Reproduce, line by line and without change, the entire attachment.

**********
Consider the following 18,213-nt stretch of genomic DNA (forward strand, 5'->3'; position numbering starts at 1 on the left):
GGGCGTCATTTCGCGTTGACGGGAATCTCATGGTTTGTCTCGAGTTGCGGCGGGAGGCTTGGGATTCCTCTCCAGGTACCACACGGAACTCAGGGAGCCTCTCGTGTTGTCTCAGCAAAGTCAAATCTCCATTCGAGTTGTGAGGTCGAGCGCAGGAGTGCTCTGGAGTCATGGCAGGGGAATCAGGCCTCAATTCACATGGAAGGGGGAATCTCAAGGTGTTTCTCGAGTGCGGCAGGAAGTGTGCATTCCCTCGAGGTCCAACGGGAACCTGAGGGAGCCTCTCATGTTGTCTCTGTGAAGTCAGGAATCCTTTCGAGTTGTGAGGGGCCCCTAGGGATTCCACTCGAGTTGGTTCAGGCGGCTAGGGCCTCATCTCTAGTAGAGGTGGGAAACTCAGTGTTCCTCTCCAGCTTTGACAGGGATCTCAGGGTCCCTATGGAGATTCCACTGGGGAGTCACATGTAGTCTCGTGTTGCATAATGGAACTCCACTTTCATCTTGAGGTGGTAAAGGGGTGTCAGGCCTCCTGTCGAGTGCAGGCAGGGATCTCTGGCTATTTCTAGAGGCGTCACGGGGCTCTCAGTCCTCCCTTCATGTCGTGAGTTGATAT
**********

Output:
Consider the following 18,213-nt stretch of genomic DNA (forward strand, 5'->3'; position numbering starts at 1 on the left):
GGGCGTCATTTCGCGTTGACGGGAATCTCATGGTTTGTCTCGAGTTGCGGCGGGAGGCTTGGGATTCCTCTCCAGGTACCACACGGAACTCAGGGAGCCTCTCGTGTTGTCTCAGCAAAGTCAAATCTCCATTCGAGTTGTGAGGTCGAGCGCAGGAGTGCTCTGGAGTCATGGCAGGGGAATCAGGCCTCAATTCACATGGAAGGGGGAATCTCAAGGTGTTTCTCGAGTGCGGCAGGAAGTGTGCATTCCCTCGAGGTCCAACGGGAACCTGAGGGAGCCTCTCATGTTGTCTCTGTGAAGTCAGGAATCCTTTCGAGTTGTGAGGGGCCCCTAGGGATTCCACTCGAGTTGGTTCAGGCGGCTAGGGCCTCATCTCTAGTAGAGGTGGGAAACTCAGTGTTCCTCTCCAGCTTTGACAGGGATCTCAGGGTCCCTATGGAGATTCCACTGGGGAGTCACATGTAGTCTCGTGTTGCATAATGGAACTCCACTTTCATCTTGAGGTGGTAAAGGGGTGTCAGGCCTCCTGTCGAGTGCAGGCAGGGATCTCTGGCTATTTCTAGAGGCGTCACGGGGCTCTCAGTCCTCCCTTCATGTCGTGAGTTGATAT